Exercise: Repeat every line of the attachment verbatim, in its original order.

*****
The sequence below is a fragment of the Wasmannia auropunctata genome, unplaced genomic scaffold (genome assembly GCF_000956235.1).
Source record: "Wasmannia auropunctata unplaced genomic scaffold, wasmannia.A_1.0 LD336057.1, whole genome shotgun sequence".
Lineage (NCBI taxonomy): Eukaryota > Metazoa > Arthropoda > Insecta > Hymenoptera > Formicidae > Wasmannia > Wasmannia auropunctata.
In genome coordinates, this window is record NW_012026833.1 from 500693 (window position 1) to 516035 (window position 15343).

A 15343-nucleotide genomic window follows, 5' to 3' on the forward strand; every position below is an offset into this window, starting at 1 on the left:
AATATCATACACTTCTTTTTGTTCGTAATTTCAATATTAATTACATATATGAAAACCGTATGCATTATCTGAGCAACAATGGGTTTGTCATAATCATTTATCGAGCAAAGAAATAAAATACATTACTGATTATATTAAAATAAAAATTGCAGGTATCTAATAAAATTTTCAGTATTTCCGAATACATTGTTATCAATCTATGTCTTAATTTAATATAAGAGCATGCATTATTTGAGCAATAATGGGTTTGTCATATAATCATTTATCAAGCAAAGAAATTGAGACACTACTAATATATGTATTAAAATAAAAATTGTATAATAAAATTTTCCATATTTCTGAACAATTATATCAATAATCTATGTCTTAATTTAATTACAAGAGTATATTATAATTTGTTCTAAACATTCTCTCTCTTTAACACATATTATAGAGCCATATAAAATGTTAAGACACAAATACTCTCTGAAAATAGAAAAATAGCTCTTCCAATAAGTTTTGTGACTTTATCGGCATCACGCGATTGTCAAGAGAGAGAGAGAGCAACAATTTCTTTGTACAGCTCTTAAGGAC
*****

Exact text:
The sequence below is a fragment of the Wasmannia auropunctata genome, unplaced genomic scaffold (genome assembly GCF_000956235.1).
Source record: "Wasmannia auropunctata unplaced genomic scaffold, wasmannia.A_1.0 LD336057.1, whole genome shotgun sequence".
Lineage (NCBI taxonomy): Eukaryota > Metazoa > Arthropoda > Insecta > Hymenoptera > Formicidae > Wasmannia > Wasmannia auropunctata.
In genome coordinates, this window is record NW_012026833.1 from 500693 (window position 1) to 516035 (window position 15343).

A 15343-nucleotide genomic window follows, 5' to 3' on the forward strand; every position below is an offset into this window, starting at 1 on the left:
AATATCATACACTTCTTTTTGTTCGTAATTTCAATATTAATTACATATATGAAAACCGTATGCATTATCTGAGCAACAATGGGTTTGTCATAATCATTTATCGAGCAAAGAAATAAAATACATTACTGATTATATTAAAATAAAAATTGCAGGTATCTAATAAAATTTTCAGTATTTCCGAATACATTGTTATCAATCTATGTCTTAATTTAATATAAGAGCATGCATTATTTGAGCAATAATGGGTTTGTCATATAATCATTTATCAAGCAAAGAAATTGAGACACTACTAATATATGTATTAAAATAAAAATTGTATAATAAAATTTTCCATATTTCTGAACAATTATATCAATAATCTATGTCTTAATTTAATTACAAGAGTATATTATAATTTGTTCTAAACATTCTCTCTCTTTAACACATATTATAGAGCCATATAAAATGTTAAGACACAAATACTCTCTGAAAATAGAAAAATAGCTCTTCCAATAAGTTTTGTGACTTTATCGGCATCACGCGATTGTCAAGAGAGAGAGAGAGCAACAATTTCTTTGTACAGCTCTTAAGGAC